A team of researchers from Google Brain in Zürich and DeepMind London believe one of the world’s most popular image databases may need a makeover. ImageNet is an unparalleled computer vision reference point with more than 14 million labelled images. It was designed for visual object recognition software research and is organized according to the WordNet hierarchy. Each node of the hierarchy is depicted by hundreds and thousands of images, and there are currently an average of over 500 images per node.
In a paper published last year, the Google Brain Zürich team proposed Big Transfer (BiT-L), now a SOTA ImageNet model. Looking at what were considered “mistakes” in BiT-L, Google Brain researcher Lucas Beyer suggested most of these could in fact be label noise rather than genuine model mistakes.
To quantify this idea, Beyer and his Google Brain colleagues joined DeepMind researchers in a recent study to determine “whether recent progress on the ImageNet classification benchmark continues to represent meaningful generalization, or whether the community has started to overfit to the idiosyncrasies of its labeling procedure.”
The idea of building up ImageNet was first proposed by Stanford professor and renowned AI researcher Fei-Fei Li in 2006. According to Wire, Li began working on the idea at a time when most AI research focused on models and algorithms, and she wanted to expand and improve the data available to train AI algorithms.
Li assembled a team of researchers for the ImageNet project and they introduced the database as a poster at the 2009 Conference on Computer Vision and Pattern Recognition (CVPR) in Florida.
In 2010, the ImageNet project launched an annual challenge — the ImageNet Large Scale Visual Recognition Challenge (ILSVRC) — that saw software programs compete to correctly classify and detect objects and scenes. ImageNet as the ILSVRC image classification benchmark has since become a key testbed for research in artificial perception.
The scale and difficulty of ImageNet helped push some landmark achievements in machine learning, such as the breakthrough AlexNet in 2012 and 2015’s ResNet. More importantly, success on ImageNet has proven to generalize well — the SOTA techniques on ImageNet have often found success across other tasks and domains.
The ImageNet project has traditionally crowdsourced its annotation process via Amazon Mechanical Turk to help with the classification of images. The Google and DeepMind researchers propose a more robust procedure for collecting human annotations to curate an ImageNet validation set using their newly generated Reassessed Labels (ReaL) to reevaluate the accuracy of recently proposed ImageNet classifiers.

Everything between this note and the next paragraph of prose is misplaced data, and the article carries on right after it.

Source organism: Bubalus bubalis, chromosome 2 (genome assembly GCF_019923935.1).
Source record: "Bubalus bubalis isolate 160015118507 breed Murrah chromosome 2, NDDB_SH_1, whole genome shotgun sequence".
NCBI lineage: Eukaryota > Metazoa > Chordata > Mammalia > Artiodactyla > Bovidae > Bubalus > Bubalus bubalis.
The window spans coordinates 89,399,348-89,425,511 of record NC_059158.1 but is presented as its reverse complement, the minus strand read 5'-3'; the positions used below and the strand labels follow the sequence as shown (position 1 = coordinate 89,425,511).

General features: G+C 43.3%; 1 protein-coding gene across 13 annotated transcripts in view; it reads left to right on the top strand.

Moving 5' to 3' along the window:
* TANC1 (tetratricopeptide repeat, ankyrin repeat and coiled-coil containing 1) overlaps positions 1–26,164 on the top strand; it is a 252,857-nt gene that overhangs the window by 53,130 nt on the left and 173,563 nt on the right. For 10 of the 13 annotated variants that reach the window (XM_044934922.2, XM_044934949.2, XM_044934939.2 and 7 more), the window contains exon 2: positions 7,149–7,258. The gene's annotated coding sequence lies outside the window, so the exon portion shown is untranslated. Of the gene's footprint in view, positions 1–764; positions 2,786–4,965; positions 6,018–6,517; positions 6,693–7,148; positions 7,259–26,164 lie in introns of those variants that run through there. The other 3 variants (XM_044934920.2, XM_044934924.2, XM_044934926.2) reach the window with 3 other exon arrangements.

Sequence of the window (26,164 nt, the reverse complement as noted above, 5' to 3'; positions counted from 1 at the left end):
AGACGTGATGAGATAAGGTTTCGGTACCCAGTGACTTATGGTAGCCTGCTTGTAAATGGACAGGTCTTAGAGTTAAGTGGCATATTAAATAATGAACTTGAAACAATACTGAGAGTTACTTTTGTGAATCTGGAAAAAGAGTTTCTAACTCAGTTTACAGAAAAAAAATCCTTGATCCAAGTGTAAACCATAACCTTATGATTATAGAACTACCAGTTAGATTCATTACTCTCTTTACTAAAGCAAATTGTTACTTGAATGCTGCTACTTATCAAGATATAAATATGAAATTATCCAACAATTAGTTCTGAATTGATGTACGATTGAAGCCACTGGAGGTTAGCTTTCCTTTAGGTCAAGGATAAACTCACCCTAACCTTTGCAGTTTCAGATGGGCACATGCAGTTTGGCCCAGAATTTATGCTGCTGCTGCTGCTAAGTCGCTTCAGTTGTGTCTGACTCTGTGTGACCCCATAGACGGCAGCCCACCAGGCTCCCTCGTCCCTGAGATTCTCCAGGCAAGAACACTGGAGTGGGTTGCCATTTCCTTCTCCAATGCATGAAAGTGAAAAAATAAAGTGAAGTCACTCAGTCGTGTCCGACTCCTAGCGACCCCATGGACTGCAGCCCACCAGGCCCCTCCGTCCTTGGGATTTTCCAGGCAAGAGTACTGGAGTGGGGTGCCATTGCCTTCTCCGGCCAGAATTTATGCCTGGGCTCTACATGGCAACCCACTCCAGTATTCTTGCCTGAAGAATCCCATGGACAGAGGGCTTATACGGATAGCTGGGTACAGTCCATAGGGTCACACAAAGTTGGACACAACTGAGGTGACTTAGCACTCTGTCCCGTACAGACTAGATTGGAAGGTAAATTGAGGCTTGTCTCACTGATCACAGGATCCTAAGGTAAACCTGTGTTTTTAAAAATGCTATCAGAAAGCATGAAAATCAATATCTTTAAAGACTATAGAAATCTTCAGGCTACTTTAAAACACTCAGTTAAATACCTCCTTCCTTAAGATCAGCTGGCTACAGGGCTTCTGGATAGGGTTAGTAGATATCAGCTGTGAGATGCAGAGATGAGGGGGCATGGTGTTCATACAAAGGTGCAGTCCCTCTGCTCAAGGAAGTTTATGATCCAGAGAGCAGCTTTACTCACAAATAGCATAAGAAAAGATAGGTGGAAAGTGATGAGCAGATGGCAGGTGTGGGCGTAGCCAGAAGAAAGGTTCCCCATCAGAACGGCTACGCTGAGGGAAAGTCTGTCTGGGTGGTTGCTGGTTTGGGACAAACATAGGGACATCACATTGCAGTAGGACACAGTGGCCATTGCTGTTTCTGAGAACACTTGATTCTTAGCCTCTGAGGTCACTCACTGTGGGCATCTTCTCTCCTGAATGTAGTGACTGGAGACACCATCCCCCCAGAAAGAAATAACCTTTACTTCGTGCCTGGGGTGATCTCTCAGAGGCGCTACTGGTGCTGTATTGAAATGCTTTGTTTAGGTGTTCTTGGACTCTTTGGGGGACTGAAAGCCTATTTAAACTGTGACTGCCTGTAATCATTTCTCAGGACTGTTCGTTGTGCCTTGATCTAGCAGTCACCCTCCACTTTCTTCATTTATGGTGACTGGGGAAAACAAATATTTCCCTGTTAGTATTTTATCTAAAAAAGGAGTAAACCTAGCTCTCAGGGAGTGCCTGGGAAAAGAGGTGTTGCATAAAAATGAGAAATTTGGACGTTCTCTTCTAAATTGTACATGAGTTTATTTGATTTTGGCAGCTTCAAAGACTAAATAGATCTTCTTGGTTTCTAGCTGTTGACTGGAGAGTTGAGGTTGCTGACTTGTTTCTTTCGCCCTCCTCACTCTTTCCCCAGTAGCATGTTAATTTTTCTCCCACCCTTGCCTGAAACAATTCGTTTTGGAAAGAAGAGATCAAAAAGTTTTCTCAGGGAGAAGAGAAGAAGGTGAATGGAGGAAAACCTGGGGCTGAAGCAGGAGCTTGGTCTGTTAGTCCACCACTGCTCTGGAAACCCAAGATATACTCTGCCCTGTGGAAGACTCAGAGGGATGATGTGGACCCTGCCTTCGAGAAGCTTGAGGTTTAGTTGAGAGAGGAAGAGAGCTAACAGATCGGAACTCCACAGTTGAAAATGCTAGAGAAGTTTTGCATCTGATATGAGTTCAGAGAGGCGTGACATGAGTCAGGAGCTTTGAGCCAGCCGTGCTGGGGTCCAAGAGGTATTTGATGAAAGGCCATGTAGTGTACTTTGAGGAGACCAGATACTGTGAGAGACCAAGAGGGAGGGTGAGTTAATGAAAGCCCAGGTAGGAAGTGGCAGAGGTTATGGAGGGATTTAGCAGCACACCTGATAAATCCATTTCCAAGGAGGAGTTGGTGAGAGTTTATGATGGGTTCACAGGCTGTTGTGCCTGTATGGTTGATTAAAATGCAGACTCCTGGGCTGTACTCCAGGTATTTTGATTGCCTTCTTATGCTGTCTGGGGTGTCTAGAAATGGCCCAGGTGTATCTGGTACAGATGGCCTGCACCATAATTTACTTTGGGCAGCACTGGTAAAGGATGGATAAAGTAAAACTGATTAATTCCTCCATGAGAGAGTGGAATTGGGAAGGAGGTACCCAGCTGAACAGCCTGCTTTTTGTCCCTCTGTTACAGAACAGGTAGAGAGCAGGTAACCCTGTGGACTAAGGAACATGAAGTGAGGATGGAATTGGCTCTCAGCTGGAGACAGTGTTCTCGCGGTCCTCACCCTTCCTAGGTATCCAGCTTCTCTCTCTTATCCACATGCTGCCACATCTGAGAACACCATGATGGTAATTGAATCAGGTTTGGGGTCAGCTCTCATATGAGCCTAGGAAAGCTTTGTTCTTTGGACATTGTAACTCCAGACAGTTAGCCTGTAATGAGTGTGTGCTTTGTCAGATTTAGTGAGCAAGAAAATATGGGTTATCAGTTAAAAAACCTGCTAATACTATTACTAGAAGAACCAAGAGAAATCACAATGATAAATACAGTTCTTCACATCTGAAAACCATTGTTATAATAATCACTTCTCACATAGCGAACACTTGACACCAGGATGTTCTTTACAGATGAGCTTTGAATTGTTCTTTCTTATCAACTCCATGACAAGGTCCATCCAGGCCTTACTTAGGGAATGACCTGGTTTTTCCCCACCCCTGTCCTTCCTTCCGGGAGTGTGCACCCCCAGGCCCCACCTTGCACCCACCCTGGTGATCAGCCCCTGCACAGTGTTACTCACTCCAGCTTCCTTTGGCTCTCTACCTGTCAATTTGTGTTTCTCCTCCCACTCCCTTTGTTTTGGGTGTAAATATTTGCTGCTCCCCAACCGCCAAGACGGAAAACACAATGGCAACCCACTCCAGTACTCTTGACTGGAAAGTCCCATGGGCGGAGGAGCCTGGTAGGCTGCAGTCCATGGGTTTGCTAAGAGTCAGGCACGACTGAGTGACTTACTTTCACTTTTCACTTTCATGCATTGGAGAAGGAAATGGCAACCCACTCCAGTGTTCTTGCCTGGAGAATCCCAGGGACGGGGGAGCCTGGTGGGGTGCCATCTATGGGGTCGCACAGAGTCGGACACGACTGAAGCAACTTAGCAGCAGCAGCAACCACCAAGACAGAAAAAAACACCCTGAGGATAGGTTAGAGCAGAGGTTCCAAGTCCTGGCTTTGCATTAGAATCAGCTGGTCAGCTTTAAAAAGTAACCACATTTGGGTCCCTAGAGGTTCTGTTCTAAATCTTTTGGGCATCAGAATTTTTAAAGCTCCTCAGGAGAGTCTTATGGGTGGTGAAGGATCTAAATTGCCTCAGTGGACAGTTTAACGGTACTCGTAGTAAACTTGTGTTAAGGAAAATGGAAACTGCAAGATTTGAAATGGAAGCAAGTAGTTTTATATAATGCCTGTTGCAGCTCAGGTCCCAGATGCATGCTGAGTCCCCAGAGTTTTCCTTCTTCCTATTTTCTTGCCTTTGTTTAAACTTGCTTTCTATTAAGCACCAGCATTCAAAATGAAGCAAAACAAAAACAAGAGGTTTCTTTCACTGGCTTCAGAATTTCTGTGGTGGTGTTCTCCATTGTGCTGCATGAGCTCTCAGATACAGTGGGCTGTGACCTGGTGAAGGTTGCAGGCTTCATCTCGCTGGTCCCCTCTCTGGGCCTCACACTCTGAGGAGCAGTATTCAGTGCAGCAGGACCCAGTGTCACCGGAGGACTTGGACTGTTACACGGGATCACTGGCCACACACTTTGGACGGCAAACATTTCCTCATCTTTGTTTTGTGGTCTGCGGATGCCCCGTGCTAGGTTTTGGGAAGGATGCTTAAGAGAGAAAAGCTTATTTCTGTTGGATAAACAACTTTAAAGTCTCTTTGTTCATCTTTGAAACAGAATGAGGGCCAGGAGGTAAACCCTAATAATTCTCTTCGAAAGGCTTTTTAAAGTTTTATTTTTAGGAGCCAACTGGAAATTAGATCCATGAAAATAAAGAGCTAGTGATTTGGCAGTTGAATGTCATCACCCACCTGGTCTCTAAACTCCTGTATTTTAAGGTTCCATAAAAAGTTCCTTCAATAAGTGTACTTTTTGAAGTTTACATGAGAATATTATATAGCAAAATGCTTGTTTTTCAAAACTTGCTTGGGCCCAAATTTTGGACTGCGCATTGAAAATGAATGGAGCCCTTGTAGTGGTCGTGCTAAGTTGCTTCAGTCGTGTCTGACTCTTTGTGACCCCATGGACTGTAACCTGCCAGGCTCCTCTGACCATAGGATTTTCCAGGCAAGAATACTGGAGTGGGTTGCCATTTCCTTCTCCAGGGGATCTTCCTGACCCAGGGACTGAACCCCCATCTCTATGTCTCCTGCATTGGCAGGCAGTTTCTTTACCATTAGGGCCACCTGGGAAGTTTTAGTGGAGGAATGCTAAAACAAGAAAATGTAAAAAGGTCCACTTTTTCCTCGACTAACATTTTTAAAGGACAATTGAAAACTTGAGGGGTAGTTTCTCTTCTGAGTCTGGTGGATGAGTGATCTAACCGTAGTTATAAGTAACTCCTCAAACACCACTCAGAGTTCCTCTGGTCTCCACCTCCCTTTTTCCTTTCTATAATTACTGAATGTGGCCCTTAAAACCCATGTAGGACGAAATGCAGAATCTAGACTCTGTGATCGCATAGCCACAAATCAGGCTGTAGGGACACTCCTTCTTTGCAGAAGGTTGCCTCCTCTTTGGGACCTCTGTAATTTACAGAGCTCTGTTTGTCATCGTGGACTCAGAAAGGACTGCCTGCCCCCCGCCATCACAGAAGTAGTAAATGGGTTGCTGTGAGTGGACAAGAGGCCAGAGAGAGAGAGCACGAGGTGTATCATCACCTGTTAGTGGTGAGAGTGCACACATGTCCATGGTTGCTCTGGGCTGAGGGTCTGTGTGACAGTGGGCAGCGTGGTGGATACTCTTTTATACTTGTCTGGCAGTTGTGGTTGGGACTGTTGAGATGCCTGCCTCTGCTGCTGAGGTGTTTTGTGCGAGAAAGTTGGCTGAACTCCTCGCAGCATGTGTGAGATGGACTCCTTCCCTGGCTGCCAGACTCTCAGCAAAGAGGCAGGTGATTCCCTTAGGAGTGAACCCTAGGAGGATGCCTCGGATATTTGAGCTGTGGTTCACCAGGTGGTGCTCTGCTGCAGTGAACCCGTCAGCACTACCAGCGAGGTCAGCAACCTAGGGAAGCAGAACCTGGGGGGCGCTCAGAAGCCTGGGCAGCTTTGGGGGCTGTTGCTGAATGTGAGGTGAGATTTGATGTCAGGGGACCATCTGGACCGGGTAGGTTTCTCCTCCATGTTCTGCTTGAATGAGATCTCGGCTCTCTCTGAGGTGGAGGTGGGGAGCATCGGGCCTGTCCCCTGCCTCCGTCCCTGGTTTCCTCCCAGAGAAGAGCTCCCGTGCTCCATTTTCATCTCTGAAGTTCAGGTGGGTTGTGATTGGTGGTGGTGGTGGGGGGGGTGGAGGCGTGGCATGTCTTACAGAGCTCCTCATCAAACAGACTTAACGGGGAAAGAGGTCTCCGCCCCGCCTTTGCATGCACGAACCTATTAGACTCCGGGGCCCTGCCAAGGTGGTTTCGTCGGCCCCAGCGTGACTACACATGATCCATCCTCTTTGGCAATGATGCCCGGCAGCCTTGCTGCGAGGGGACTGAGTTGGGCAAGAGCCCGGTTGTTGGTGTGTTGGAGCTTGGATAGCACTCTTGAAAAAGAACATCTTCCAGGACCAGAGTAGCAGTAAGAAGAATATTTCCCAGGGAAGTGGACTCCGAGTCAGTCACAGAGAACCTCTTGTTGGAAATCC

“I did expect us to find some problems with ImageNet labels,” Beyer told Synced in an email. “However, I had no idea what the likely conclusion would be, which made this project especially interesting.”
The researchers compared ReaL with the original ImageNet labels and found the original labels were no longer the best predictors of their newly-collected annotations. Through experiments, ReaL was able to remove more than half of the ImageNet labelling mistakes, which they say implies that the ReaL labels provide a superior estimate of the model accuracy.
Analyzing discrepancies between ImageNet and ReaL accuracy, they found that some of the “progress” on the original metric was due to overfitting to the idiosyncrasies of the labelling pipeline. They also identified a number of the ImageNet labelling pipeline’s limitations in their paper.
Firstly, real-world images often contain multiple objects of interest. ImageNet annotations however are limited to assigning a single label to each image, which can lead to a gross underrepresentation of image content. ImageNet classes also contain a handful of essentially duplicate pairs, which draw a distinction between semantically and visually indistinguishable groups of images.
In addition, the ImageNet annotation pipeline queries the Internet for images of a given class, then asks human annotators whether that class is indeed present in the image. While this procedure yields reasonable descriptions of the image, it may also lead to overly restrictive label proposals and inaccuracies. When considered in isolation, a particular proposed label may be a plausible description of an image, but there may also be other ImageNet classes that are more suitable descriptions of the image.
Motivated to re-annotate the ImageNet validation set to capture the diversity of image content in real-world scenes, the researchers designed a labelling procedure that allows human annotators to consider and contrast a wide variety of potential labels so as to select the most accurate description(s) while keeping the number of proposals sufficiently small to enable robust annotations.
The researchers also proposed two modifications to the canonical supervised training setup aimed at addressing the identified shortcomings of ImageNet labels. They say that taken together, these modifications yield relatively large empirical gains and indicate that label noise could have been a limiting factor for longer training schedules.
Based on the overall findings, Beyer concludes that although the original set of labels may be nearing the end of their useful life, “with our new labels, we can likely still use ImageNet for a few more years.” Also, ImageNet’s role as a useful benchmark can now be more effectively monitored by using both the new and original labels.
Beyer adds that the team’s investigations in the paper concern only the test function of ImageNet when used to evaluate models, so the community will still be able to use ImageNet for model (pre-)training purposes even if it’s no longer an accurate benchmark.
The paper Are We Done With ImageNet? is on arXiv.
Journalist: Yuan Yuan | Editor: Michael Sarazen
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